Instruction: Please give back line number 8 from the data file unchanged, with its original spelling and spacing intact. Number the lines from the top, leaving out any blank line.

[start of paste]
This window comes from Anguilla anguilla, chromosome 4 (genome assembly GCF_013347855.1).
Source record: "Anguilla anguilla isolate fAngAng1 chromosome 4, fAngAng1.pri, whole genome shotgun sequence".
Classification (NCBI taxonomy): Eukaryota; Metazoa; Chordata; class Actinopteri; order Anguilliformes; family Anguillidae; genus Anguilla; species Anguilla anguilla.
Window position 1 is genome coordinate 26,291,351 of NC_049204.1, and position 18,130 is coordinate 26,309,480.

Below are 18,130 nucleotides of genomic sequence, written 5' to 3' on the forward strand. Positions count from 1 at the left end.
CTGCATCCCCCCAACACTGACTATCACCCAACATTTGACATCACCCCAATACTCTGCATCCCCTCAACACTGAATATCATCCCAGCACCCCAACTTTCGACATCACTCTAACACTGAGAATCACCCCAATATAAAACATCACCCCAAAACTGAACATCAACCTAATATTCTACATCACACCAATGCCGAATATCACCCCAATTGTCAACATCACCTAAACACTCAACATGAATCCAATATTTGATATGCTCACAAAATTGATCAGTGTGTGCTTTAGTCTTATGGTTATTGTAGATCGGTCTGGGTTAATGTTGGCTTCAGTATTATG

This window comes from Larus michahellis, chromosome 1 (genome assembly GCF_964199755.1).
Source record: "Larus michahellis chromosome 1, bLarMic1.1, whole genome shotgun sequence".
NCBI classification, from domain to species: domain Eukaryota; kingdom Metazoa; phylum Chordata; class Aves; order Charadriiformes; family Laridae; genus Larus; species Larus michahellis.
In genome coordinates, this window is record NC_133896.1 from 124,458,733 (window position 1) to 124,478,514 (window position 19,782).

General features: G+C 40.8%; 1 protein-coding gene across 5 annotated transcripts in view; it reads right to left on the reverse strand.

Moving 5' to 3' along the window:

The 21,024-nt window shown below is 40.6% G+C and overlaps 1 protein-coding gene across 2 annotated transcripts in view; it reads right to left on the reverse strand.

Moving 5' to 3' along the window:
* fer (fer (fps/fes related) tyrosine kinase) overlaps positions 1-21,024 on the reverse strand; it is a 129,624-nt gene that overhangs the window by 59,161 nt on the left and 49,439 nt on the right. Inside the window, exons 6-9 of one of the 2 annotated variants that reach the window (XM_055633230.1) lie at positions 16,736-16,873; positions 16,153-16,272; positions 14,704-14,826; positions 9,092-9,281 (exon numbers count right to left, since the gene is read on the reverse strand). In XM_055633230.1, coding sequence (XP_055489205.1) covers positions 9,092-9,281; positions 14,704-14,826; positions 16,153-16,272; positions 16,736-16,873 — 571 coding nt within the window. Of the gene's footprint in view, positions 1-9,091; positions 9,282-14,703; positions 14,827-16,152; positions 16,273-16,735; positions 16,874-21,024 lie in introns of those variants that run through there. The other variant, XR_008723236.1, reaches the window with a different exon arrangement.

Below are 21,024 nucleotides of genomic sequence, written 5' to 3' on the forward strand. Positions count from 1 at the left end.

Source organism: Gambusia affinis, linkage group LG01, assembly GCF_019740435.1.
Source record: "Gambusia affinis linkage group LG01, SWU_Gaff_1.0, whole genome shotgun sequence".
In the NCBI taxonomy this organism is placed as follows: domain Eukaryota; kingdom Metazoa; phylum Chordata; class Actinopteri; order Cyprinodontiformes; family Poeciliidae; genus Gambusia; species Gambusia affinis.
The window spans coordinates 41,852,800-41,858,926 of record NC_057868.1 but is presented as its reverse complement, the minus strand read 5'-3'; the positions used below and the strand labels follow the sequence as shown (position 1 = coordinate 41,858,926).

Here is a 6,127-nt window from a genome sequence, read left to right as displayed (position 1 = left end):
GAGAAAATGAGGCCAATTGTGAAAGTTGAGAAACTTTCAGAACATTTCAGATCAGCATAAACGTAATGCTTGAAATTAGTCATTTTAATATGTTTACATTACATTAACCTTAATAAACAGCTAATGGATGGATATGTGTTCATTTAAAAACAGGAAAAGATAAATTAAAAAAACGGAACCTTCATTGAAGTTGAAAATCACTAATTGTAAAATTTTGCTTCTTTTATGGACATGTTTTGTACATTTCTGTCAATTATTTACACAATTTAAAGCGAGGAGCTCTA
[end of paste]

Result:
Source record: "Larus michahellis chromosome 1, bLarMic1.1, whole genome shotgun sequence".